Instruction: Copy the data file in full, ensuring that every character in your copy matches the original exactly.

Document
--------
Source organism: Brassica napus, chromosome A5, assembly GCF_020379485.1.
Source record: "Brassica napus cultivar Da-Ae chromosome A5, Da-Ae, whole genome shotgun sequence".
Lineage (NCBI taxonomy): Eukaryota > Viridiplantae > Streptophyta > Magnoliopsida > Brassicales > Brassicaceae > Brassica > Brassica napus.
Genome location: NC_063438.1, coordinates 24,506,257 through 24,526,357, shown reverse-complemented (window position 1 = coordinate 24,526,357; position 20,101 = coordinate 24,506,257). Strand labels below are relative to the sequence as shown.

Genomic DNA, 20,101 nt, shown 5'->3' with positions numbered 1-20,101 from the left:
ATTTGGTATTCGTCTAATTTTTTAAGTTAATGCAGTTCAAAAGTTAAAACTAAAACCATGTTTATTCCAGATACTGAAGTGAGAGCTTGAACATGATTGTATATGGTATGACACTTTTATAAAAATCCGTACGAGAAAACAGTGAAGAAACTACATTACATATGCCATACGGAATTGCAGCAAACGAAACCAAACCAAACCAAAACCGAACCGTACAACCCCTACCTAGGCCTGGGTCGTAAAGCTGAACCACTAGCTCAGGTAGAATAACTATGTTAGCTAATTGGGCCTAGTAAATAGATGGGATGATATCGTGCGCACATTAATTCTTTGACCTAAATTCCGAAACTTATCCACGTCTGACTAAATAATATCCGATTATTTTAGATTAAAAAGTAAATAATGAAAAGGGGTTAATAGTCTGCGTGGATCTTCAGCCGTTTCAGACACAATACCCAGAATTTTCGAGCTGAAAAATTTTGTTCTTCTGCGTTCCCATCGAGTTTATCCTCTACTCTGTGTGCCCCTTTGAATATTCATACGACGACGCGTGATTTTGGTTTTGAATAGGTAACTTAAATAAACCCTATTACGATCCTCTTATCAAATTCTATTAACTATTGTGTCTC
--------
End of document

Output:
Source organism: Brassica napus, chromosome A5, assembly GCF_020379485.1.
Source record: "Brassica napus cultivar Da-Ae chromosome A5, Da-Ae, whole genome shotgun sequence".
Lineage (NCBI taxonomy): Eukaryota > Viridiplantae > Streptophyta > Magnoliopsida > Brassicales > Brassicaceae > Brassica > Brassica napus.
Genome location: NC_063438.1, coordinates 24,506,257 through 24,526,357, shown reverse-complemented (window position 1 = coordinate 24,526,357; position 20,101 = coordinate 24,506,257). Strand labels below are relative to the sequence as shown.

Genomic DNA, 20,101 nt, shown 5'->3' with positions numbered 1-20,101 from the left:
ATTTGGTATTCGTCTAATTTTTTAAGTTAATGCAGTTCAAAAGTTAAAACTAAAACCATGTTTATTCCAGATACTGAAGTGAGAGCTTGAACATGATTGTATATGGTATGACACTTTTATAAAAATCCGTACGAGAAAACAGTGAAGAAACTACATTACATATGCCATACGGAATTGCAGCAAACGAAACCAAACCAAACCAAAACCGAACCGTACAACCCCTACCTAGGCCTGGGTCGTAAAGCTGAACCACTAGCTCAGGTAGAATAACTATGTTAGCTAATTGGGCCTAGTAAATAGATGGGATGATATCGTGCGCACATTAATTCTTTGACCTAAATTCCGAAACTTATCCACGTCTGACTAAATAATATCCGATTATTTTAGATTAAAAAGTAAATAATGAAAAGGGGTTAATAGTCTGCGTGGATCTTCAGCCGTTTCAGACACAATACCCAGAATTTTCGAGCTGAAAAATTTTGTTCTTCTGCGTTCCCATCGAGTTTATCCTCTACTCTGTGTGCCCCTTTGAATATTCATACGACGACGCGTGATTTTGGTTTTGAATAGGTAACTTAAATAAACCCTATTACGATCCTCTTATCAAATTCTATTAACTATTGTGTCTC